'Critical time' for refloated Fife pilot whales
A group of pilot whales believed to be those refloated at a Fife beach have been seen between North and South Queensferry.
Seventeen whales died when they became stranded between Anstruther and Pittenweem on Sunday. Another was found dead on Monday off the Port of Leith.
The refloated whales were seen near Deep Sea World at 15:00.
Marine rescuers said the next day would be critical in determining whether they become stranded again.
It is hoped the pod is now heading back out to sea.
Stephen Marsh from the British Divers Marine Life Rescue said low tide would be a critical time for the whales.
He also said people out in boats chasing the pod and "playing around with them" were not helping rescue efforts.
He added: "The coastguard have been out ensuring that that is stopped. So we are hoping that overnight the pod may well move back out to deeper water."
Meanwhile the operation to remove the carcasses of the 17 dead pilot whales has been ongoing.
It could take until Tuesday. Tests are being carrying out on the carcasses.
Bob McLellan, Fife Council's head of transport and environmental services, said: "This is an incredibly awkward site as we have no direct road access and the whales are lying at the bottom of a cliff.
"However to move them out to sea would be problematic due to the tides.
"Arrangements are now in place to winch the whales up the cliff face into specially lined skips. A specialist contractor will then deal with the disposal of the mammals.
"We're working with Sepa, the State Veterinary Service, the Coastguard and contractors to get the situation dealt with as efficiently and effectively as possible."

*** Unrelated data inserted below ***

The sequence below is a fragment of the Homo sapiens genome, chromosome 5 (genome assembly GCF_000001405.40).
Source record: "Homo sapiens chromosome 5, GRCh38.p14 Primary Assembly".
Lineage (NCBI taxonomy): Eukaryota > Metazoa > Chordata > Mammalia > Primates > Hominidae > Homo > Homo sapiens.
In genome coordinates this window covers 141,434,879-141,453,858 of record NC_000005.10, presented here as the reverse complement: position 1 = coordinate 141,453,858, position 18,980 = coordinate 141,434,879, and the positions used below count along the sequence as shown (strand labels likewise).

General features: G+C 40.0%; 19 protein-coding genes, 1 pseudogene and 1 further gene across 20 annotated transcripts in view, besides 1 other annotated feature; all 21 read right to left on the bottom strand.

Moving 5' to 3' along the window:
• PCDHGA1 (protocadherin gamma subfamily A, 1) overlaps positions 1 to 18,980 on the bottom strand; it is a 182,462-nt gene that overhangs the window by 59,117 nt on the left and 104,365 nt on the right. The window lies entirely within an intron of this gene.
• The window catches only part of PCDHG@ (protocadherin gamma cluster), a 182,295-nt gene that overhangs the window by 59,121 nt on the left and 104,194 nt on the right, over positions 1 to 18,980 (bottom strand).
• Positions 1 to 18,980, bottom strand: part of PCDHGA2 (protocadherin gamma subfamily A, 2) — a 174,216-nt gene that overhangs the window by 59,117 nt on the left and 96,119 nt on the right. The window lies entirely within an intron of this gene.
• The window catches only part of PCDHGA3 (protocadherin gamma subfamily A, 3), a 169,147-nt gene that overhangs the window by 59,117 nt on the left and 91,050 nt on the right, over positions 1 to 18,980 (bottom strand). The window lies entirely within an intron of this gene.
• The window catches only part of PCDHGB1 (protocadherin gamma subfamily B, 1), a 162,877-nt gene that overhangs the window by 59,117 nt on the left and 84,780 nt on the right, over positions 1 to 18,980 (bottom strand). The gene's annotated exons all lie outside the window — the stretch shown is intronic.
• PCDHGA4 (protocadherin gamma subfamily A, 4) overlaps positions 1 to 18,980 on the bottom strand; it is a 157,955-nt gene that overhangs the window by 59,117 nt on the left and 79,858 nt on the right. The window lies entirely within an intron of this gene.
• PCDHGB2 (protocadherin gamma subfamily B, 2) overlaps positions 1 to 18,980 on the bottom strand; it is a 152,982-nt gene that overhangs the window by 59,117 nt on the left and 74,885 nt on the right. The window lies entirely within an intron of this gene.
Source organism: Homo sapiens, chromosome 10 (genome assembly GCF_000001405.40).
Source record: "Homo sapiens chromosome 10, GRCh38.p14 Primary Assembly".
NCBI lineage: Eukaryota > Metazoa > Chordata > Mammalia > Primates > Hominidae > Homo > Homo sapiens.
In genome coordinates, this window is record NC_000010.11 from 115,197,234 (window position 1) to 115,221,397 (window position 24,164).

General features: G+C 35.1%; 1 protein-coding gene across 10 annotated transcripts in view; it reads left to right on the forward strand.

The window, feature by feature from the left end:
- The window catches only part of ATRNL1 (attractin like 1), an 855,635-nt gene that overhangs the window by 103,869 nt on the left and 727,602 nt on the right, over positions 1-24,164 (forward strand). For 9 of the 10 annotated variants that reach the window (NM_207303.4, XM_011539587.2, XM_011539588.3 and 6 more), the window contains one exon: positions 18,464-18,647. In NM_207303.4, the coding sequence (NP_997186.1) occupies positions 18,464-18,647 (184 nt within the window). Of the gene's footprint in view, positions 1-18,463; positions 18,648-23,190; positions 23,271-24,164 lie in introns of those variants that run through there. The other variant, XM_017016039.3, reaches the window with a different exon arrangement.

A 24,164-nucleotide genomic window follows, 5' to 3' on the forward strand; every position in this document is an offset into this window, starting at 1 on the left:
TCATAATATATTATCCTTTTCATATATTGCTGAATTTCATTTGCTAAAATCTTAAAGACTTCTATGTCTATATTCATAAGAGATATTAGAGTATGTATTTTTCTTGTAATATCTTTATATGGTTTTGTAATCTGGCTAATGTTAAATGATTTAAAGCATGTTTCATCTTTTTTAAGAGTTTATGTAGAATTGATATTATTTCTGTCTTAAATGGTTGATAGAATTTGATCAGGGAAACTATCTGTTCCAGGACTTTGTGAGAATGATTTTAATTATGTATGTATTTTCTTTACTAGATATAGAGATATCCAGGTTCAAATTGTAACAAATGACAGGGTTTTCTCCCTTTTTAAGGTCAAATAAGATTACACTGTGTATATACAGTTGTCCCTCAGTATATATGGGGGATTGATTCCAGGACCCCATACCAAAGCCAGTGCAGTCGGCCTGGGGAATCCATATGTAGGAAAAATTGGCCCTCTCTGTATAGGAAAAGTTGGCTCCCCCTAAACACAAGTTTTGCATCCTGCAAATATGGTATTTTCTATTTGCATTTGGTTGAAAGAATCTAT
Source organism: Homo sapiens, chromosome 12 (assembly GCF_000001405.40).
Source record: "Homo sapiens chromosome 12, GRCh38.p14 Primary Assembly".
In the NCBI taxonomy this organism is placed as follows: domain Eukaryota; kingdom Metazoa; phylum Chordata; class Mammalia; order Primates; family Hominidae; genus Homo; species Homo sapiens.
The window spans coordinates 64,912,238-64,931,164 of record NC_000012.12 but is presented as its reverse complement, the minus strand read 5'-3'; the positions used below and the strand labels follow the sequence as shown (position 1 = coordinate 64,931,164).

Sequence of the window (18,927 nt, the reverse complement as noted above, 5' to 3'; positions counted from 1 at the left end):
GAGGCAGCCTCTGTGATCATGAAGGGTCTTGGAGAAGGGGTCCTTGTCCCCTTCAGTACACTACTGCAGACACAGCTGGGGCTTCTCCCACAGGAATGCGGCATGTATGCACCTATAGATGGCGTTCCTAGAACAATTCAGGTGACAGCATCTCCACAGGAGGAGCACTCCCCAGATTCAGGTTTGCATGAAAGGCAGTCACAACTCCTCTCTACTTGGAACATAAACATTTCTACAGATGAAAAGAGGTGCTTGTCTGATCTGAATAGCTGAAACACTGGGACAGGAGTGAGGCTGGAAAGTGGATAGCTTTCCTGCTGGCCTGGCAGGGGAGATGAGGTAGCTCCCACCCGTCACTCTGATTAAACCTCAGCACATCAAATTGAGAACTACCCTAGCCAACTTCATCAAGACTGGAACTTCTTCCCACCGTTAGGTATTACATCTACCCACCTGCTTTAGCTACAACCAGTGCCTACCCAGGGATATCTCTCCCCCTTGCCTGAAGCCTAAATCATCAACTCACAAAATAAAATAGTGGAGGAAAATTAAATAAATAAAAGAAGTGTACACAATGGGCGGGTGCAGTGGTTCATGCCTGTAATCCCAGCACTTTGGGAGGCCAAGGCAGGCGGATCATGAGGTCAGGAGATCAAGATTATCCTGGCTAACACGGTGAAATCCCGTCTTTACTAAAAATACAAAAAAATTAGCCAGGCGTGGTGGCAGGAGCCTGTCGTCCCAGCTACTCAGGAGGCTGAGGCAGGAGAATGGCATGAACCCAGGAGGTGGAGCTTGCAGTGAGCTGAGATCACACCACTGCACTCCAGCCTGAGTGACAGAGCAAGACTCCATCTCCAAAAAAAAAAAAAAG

A further 24 pilot whales, thought to be from the same pod, were spotted in shallow water about three miles away at Cellardyke.
They have been monitored for signs that they are in danger of stranding.
The ten stranded whales were refloated on Sunday after being kept alive by vets from British Divers and Marine Life Rescue.
The incident involved pilot whales, approximately 20ft (6m) long.
Patrols have been taking place at sea and volunteers have been walking along the coastline to check no whales have become stranded again.
Efforts will also take place to establish what caused the pod to become stranded, with vets hoping to perform post-mortem examinations on some of the dead animals.
Three of the whales that died were calves.
The incident drew a large number of bystanders to the scene, prompting the coastguard to urge the public to stay away to allow rescue teams to carry out their duties.
Coastguard teams from St Andrews and Leven, Anstruther lifeboat, and Fife Police assisted with the incident.